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From Rolling Video Games Owners
The Perfect Family Business
My sixteen-year-old came with me to a Rolling Video Games event booked for Saturday at 2:00pm at a local school fundraiser. We stopped the truck in front of the main entrance and I went inside to greet the principal as he prepared the trailer for the big load of kids soon to come inside our mobile video game theater. I didn’t have to check on him. He is an expert. He’s been doing it since he was seven.
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You might recognize him in some of the video commercials for Rolling Video Games: the boy on the front steps, the boy with the medallion, the boy laughing and gaming. He and I had no idea the impact Rolling Video Games would have on him as the years went by operating this local business in front of homes for birthdays and events. Unlike a restaurant or a construction business, Rolling Video Games didn’t present dangers or hassles of having kids around. He came with me to many of the parties as “my little game coach”. I was proud.
“Dad, these kids are older. I can’t tell them what to do!”, he said as he squirmed in the front seat of the truck on the way to our first party.
“Yes, you can. You are the game coach. They are the customers. You help them pick a game. You show them how to play the game. You know how to do that! Be a friend.”
“So, that’s it! Your job is to make sure everyone is having a great time–”
“But they aren’t going to listen to me!”, he protested.
When we arrived at the house, he groaned as he got out of the truck and put on the cap with the Rolling Video Games logo. 14 kids lined the front yard, jumping up and down as we walked back to the mobile video game trailer and opened the doors to start the event. We touched the button and the generator started up, the lights, TVs, game consoles are kicked on and the kids bounced in the door one by one and sat down. My son spoke softly to the group, just before the gaming started. He was nervous.
“Raise your hand if you have a question! … I’m here to help!”, his voice squeaked just loud enough for everyone to hear. They nodded.
The party had begun and the kids played different video games and occasionally raised their hand. I beamed with pride as I watched my seven-year-old gain confidence as he sat next to the older kids, explaining a game or helping load the next game they wanted. Each time he helped someone, his confidence soared higher and he had a smile on his face I had never seen before. He became quicker to respond to a question and I sat at the end of the trailer, pretending to be busy on my phone, but I had one eye on my son, watching him grow up.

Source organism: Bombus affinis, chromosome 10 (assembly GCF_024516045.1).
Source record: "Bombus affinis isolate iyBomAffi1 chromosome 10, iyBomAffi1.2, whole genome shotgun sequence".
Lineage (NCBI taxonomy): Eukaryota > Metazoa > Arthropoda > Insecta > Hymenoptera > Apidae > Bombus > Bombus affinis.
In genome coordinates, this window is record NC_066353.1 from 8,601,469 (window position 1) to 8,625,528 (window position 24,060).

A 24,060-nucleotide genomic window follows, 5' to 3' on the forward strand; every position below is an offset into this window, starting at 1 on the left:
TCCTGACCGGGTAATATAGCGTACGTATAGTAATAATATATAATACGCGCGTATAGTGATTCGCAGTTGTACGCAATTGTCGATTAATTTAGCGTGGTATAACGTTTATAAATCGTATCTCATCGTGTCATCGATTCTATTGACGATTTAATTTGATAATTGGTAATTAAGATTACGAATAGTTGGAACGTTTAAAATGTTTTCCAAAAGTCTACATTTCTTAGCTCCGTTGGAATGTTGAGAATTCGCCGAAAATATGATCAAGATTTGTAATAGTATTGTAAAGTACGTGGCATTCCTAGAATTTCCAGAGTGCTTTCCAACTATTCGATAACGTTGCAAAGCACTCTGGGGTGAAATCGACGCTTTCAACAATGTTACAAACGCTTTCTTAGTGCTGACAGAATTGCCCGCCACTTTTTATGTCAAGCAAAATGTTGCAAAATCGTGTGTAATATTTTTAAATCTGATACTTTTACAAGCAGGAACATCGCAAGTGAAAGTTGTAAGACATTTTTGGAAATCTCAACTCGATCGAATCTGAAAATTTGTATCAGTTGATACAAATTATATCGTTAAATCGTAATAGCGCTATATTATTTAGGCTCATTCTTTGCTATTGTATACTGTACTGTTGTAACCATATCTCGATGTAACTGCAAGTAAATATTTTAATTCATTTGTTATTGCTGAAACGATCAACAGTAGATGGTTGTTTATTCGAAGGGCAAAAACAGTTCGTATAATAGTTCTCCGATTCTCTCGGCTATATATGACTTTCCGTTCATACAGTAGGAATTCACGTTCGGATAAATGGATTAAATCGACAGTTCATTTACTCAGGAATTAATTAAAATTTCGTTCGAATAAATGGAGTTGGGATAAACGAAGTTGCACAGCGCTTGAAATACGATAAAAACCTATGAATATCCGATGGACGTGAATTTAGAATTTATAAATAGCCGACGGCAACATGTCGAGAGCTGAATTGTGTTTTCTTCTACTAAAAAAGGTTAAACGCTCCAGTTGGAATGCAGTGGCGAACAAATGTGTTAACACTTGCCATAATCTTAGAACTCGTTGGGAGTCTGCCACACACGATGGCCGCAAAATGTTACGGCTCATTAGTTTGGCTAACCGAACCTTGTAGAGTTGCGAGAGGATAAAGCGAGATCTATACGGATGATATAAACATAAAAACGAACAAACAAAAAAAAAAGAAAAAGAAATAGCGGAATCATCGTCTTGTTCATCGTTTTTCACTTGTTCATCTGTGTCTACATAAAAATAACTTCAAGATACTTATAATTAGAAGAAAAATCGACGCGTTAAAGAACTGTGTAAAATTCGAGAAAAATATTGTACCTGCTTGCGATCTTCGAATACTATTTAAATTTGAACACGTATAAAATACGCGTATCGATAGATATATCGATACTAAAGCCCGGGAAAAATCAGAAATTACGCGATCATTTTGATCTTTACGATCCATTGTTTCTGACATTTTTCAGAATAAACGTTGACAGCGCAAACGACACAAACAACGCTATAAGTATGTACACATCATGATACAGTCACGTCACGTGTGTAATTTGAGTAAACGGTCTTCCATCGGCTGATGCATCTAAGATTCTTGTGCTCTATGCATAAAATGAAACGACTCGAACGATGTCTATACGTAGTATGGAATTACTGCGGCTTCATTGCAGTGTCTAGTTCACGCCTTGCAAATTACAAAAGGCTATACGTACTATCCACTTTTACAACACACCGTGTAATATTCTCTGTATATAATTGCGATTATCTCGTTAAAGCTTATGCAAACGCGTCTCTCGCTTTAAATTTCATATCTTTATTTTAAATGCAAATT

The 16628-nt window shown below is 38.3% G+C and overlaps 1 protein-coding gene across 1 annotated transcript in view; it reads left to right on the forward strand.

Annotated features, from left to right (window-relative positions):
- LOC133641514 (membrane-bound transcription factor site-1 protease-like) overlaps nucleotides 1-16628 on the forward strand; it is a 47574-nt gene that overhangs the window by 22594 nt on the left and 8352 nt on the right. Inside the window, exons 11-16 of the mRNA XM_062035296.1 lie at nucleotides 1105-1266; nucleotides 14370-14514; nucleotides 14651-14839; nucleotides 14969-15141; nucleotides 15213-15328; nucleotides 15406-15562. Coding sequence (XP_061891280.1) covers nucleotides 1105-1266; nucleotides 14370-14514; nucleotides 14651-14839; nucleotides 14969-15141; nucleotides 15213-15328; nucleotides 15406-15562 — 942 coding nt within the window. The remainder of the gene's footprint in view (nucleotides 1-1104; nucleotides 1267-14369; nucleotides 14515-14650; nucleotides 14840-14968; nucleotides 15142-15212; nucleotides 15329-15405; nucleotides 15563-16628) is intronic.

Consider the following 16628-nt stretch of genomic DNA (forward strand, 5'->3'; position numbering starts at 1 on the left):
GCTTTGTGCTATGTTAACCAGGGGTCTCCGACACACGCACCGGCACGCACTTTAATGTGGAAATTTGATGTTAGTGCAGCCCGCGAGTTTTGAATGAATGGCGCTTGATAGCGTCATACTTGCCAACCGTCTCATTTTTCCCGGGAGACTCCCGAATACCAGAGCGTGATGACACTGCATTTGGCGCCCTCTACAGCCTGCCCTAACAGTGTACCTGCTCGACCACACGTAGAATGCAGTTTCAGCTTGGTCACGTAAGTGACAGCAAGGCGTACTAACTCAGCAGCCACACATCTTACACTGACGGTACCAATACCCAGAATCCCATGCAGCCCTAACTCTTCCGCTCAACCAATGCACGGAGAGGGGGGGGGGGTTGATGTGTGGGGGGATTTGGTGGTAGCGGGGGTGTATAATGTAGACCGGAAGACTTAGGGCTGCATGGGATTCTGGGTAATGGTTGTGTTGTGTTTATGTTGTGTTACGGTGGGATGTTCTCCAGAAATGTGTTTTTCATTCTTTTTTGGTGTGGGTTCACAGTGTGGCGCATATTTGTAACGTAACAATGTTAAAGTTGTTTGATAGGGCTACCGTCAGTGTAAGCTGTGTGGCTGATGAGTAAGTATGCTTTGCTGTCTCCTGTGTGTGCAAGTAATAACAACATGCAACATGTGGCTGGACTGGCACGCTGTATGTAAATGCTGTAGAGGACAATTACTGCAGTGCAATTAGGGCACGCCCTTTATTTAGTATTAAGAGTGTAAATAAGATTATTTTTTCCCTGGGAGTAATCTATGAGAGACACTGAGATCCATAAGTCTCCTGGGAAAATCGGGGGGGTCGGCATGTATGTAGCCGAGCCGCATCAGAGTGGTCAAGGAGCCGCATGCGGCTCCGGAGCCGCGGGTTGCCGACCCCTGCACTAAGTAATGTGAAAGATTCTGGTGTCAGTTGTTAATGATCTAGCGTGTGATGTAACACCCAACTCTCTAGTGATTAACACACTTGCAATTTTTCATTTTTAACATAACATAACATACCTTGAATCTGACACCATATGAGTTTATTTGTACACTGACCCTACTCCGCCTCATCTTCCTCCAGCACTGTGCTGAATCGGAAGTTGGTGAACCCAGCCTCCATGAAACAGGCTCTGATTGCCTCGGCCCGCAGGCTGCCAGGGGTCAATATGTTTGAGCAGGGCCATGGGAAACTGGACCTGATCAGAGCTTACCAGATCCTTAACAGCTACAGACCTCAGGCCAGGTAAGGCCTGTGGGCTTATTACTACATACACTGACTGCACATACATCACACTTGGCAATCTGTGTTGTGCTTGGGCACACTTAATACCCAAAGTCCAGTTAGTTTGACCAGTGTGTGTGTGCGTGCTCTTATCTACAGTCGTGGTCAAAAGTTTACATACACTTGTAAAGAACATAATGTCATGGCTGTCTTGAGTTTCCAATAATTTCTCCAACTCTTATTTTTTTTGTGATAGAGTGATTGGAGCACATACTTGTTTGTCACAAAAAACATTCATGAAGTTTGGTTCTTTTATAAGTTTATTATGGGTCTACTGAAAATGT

We all see milestones in our kids’ lives. This was a big one.
My son was quiet. He wasn’t the loudest kid in any room. He was good in school and he loved video games but I wanted to open his world to new things and to experiences to give him a leg up. I knew that business owners had an advantage of owning a business that involved their family in some way: sweeping the floor of the small grocery store or working the counter at an ice cream shop. I always thought that it was smart to involve them in a world to teach them a work ethic. But I realized it showed so much more than that.
As my son grew older, he asked questions about business. Not only did he ask about the price of the parties, he compared the prices to the market value of other party choices in the area. He did the math and saw what we were earning and how we could benefit the business by appearing at charities and offer incentives. He was understanding customer service and began speaking to the clients that booked the parties and shook their hands as we left. He started to learn business. What made this business thrive? He analyzed the layers and started to realize some things quicker than I did.
“Dad, if you linked these games across all the TVs, the kids would love it”, he explained. “Before we leave the party, we should count-down from 15 minutes. It will give the kids a chance to close out the games and power down so everything doesn’t end abruptly.”
It wasn’t long before he grasped it all. In my mind, I thought it was great that he’d learn what his dad did. But, as the years went by, he had it all figured out and now at sixteen, he hopes to go into business with his eyes on certain colleges. He doesn’t go with me to as many parties today because he has school events and sports on weekends.
But, I know if I needed my little game coach, that he’ll come with dad to help.